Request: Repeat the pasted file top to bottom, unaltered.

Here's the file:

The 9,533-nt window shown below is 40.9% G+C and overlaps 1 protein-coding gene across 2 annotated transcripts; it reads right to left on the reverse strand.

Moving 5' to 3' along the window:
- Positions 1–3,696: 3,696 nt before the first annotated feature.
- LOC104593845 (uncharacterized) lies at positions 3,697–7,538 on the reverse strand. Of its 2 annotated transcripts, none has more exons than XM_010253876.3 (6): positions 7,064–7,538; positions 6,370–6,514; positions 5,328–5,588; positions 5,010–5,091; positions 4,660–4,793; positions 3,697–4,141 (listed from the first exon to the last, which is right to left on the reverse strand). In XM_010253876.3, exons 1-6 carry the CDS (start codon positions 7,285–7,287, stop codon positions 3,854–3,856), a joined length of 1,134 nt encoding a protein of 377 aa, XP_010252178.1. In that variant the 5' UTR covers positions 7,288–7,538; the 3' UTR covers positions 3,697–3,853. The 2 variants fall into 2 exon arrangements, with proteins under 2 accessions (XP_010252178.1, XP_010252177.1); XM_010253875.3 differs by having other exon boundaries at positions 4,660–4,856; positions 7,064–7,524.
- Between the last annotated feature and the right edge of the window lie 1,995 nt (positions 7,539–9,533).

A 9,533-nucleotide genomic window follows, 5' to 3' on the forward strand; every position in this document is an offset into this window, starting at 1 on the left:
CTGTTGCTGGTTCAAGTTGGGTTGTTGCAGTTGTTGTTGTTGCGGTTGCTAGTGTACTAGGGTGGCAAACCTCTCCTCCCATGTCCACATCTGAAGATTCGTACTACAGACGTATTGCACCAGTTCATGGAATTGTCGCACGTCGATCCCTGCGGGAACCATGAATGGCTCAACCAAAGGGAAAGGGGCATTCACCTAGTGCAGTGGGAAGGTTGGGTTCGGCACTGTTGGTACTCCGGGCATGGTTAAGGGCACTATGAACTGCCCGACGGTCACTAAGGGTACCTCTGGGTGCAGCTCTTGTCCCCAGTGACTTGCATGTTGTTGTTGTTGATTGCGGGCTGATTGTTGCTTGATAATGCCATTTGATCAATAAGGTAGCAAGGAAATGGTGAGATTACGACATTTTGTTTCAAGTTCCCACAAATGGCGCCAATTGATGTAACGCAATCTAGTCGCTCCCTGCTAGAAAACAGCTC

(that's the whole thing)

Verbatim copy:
The 9,533-nt window shown below is 40.9% G+C and overlaps 1 protein-coding gene across 2 annotated transcripts; it reads right to left on the reverse strand.

Moving 5' to 3' along the window:
- Positions 1–3,696: 3,696 nt before the first annotated feature.
- LOC104593845 (uncharacterized) lies at positions 3,697–7,538 on the reverse strand. Of its 2 annotated transcripts, none has more exons than XM_010253876.3 (6): positions 7,064–7,538; positions 6,370–6,514; positions 5,328–5,588; positions 5,010–5,091; positions 4,660–4,793; positions 3,697–4,141 (listed from the first exon to the last, which is right to left on the reverse strand). In XM_010253876.3, exons 1-6 carry the CDS (start codon positions 7,285–7,287, stop codon positions 3,854–3,856), a joined length of 1,134 nt encoding a protein of 377 aa, XP_010252178.1. In that variant the 5' UTR covers positions 7,288–7,538; the 3' UTR covers positions 3,697–3,853. The 2 variants fall into 2 exon arrangements, with proteins under 2 accessions (XP_010252178.1, XP_010252177.1); XM_010253875.3 differs by having other exon boundaries at positions 4,660–4,856; positions 7,064–7,524.
- Between the last annotated feature and the right edge of the window lie 1,995 nt (positions 7,539–9,533).

A 9,533-nucleotide genomic window follows, 5' to 3' on the forward strand; every position in this document is an offset into this window, starting at 1 on the left:
CTGTTGCTGGTTCAAGTTGGGTTGTTGCAGTTGTTGTTGTTGCGGTTGCTAGTGTACTAGGGTGGCAAACCTCTCCTCCCATGTCCACATCTGAAGATTCGTACTACAGACGTATTGCACCAGTTCATGGAATTGTCGCACGTCGATCCCTGCGGGAACCATGAATGGCTCAACCAAAGGGAAAGGGGCATTCACCTAGTGCAGTGGGAAGGTTGGGTTCGGCACTGTTGGTACTCCGGGCATGGTTAAGGGCACTATGAACTGCCCGACGGTCACTAAGGGTACCTCTGGGTGCAGCTCTTGTCCCCAGTGACTTGCATGTTGTTGTTGTTGATTGCGGGCTGATTGTTGCTTGATAATGCCATTTGATCAATAAGGTAGCAAGGAAATGGTGAGATTACGACATTTTGTTTCAAGTTCCCACAAATGGCGCCAATTGATGTAACGCAATCTAGTCGCTCCCTGCTAGAAAACAGCTC